Wednesday, November 19, 2003


E.J. Dionne had an interesting column about the dilemma Dean presents: The upshot is that Dionne draws comparisons between Dean and Barry Goldwater; on the plus side, Goldwater set in motion a conservative movement which is now dominant 30 years later. On the minus side, he lost miserably to Johnson in 1964 and his party got spanked in Congressional elections that year. I think that Barry's series of posts on the administration and their allies in the right wing press's machinations regarding the war in Iraq are a great demonstration of why the country cannot afford another four years of Bush. I think that this is why there is so much hand-wringing on the part of Democrats--not some selfish desire on the part of the "establishment" to keep down an "outsider."

Speaking as someone who considers themselves an establishment Democrat, whatever that means, I would be happy running anyone from Bernie Sanders to Ralph Nader to Howard Dean to Martin Sheen to John Breaux as long as they beat Bush. I'm not convinced that Dean cannot; I'm not even convinced that he has less of a chance than any of the other contenders. However, there are three factors that concern me:

1. Dean has no geographic advantages whatsoever. He comes from a small Democratic base state in liberal New England. Fine, his nomination may increase Democratic chances of picking up neighboring New Hampshire and hanging onto Maine, but the South is as difficult for Dean, if not more, than for "generic Democratic candidate," and he has the same road in the all-important Midwest. This is not to say he can't win in each of the 19 battleground states: New Hampshire, Maine, Pennsylvania, Delaware, Florida, Arkansas, Louisiana, West Virginia, Ohio, Michigan, Wisconsin, Minnesota, Iowa, Missouri, New Mexico, Arizona, Nevada, Oregon, and Washington. He just does not start out with any advantages with the exception of the two small states I mentioned.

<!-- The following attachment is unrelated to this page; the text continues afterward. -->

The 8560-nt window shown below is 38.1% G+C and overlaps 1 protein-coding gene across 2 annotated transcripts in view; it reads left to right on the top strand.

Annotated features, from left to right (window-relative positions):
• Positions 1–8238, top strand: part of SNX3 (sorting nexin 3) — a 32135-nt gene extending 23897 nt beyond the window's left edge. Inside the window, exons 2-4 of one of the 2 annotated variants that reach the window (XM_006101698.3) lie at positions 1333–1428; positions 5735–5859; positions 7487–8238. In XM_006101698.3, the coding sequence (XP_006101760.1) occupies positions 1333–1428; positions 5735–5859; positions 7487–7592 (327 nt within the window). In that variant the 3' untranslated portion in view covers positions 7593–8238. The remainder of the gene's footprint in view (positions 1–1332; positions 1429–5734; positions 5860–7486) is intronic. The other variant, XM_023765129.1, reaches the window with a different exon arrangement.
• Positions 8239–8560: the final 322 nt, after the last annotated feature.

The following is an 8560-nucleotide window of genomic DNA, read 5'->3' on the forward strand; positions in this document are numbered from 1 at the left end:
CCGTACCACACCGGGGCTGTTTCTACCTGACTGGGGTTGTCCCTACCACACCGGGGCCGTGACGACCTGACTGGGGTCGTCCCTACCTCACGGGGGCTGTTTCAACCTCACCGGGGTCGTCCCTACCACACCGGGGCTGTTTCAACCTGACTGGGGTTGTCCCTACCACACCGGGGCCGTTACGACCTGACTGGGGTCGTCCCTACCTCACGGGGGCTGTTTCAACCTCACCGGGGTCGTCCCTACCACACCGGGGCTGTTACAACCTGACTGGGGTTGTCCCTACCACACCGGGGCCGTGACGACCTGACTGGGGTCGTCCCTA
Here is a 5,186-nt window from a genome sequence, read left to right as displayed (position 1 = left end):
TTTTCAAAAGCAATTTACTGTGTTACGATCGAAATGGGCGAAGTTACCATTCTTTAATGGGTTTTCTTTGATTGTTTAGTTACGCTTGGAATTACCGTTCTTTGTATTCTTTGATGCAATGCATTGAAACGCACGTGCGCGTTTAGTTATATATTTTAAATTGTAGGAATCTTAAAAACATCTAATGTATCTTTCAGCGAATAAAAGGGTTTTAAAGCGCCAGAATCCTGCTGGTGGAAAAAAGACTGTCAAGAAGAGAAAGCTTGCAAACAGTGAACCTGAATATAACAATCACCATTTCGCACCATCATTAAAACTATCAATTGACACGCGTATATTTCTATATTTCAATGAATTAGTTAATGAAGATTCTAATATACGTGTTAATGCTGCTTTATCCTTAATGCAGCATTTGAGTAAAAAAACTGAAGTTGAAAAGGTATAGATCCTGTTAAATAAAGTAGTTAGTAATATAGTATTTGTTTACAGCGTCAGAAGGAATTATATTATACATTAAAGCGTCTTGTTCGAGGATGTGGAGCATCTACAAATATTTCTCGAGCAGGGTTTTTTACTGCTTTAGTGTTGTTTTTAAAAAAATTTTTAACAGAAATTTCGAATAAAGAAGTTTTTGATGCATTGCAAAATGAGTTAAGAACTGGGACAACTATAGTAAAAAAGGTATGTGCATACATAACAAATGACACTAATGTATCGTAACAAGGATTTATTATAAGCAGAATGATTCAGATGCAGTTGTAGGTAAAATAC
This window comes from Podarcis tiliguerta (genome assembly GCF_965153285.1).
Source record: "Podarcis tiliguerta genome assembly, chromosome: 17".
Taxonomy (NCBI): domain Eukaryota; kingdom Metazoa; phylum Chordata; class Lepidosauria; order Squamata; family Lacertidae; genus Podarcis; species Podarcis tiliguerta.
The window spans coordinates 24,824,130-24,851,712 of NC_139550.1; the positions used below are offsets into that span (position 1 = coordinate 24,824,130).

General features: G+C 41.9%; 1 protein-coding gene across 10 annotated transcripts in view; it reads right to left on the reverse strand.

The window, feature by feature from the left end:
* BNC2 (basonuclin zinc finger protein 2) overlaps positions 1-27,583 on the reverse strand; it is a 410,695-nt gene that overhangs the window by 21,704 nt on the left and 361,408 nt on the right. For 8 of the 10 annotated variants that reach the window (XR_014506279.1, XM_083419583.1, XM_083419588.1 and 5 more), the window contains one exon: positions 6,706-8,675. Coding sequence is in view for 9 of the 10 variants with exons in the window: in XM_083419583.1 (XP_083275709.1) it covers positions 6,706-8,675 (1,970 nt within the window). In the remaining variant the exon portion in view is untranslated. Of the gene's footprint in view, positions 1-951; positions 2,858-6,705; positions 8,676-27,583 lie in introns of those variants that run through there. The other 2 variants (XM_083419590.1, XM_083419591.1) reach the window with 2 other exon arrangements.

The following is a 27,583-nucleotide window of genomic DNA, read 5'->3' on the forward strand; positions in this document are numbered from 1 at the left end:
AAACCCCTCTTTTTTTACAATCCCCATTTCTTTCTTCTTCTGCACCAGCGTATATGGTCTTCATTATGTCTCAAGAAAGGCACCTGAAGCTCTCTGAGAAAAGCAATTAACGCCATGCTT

2. Dean has fairly consistently fared worse than Gephardt, Clark, Kerry, and Lieberman against Bush in the same national polls that put Dean at the top of the Democratic pack. The conclusion: the perception is that Dean is more liberal than the average Democratic candidate. Thus, his dash to the center for the general election may have more ground to cover.

3. All the gloom and doom prognostications may become self-fulfilling prophecy. Kind of like the Gore-the-liar phenomenon: the media doesn't like Gore and doesn't think he's quite honest, so everything he has ever done or said gets the utmost scrutiny, and lo and behold there are some trivial misstatements or exaggerations, so the media reports them to death and the people decide he's dishonest. Dean has that potential with the liberal-who-can't-win-outside-the-coasts label.

I hope he does win--that the model is Reagan rather than Goldwater or McGovern. But I can't fault political insiders for seeing danger signs or ascribe ulterior motives to them.

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